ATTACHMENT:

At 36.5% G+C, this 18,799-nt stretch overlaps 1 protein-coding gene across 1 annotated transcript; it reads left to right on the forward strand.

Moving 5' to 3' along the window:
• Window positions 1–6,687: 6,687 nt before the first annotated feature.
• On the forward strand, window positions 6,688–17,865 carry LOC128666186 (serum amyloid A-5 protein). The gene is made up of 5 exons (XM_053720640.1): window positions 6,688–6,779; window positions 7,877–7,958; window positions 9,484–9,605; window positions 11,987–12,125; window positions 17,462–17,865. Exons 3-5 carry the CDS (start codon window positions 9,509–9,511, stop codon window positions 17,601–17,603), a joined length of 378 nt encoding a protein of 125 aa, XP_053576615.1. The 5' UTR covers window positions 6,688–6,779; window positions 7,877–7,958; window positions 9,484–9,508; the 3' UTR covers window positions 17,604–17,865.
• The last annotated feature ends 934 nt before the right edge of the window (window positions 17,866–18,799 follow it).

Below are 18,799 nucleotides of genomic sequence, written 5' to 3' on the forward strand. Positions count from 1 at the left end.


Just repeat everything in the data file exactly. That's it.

At 36.5% G+C, this 18,799-nt stretch overlaps 1 protein-coding gene across 1 annotated transcript; it reads left to right on the forward strand.

Moving 5' to 3' along the window:
• Window positions 1–6,687: 6,687 nt before the first annotated feature.
• On the forward strand, window positions 6,688–17,865 carry LOC128666186 (serum amyloid A-5 protein). The gene is made up of 5 exons (XM_053720640.1): window positions 6,688–6,779; window positions 7,877–7,958; window positions 9,484–9,605; window positions 11,987–12,125; window positions 17,462–17,865. Exons 3-5 carry the CDS (start codon window positions 9,509–9,511, stop codon window positions 17,601–17,603), a joined length of 378 nt encoding a protein of 125 aa, XP_053576615.1. The 5' UTR covers window positions 6,688–6,779; window positions 7,877–7,958; window positions 9,484–9,508; the 3' UTR covers window positions 17,604–17,865.
• The last annotated feature ends 934 nt before the right edge of the window (window positions 17,866–18,799 follow it).

Below are 18,799 nucleotides of genomic sequence, written 5' to 3' on the forward strand. Positions count from 1 at the left end.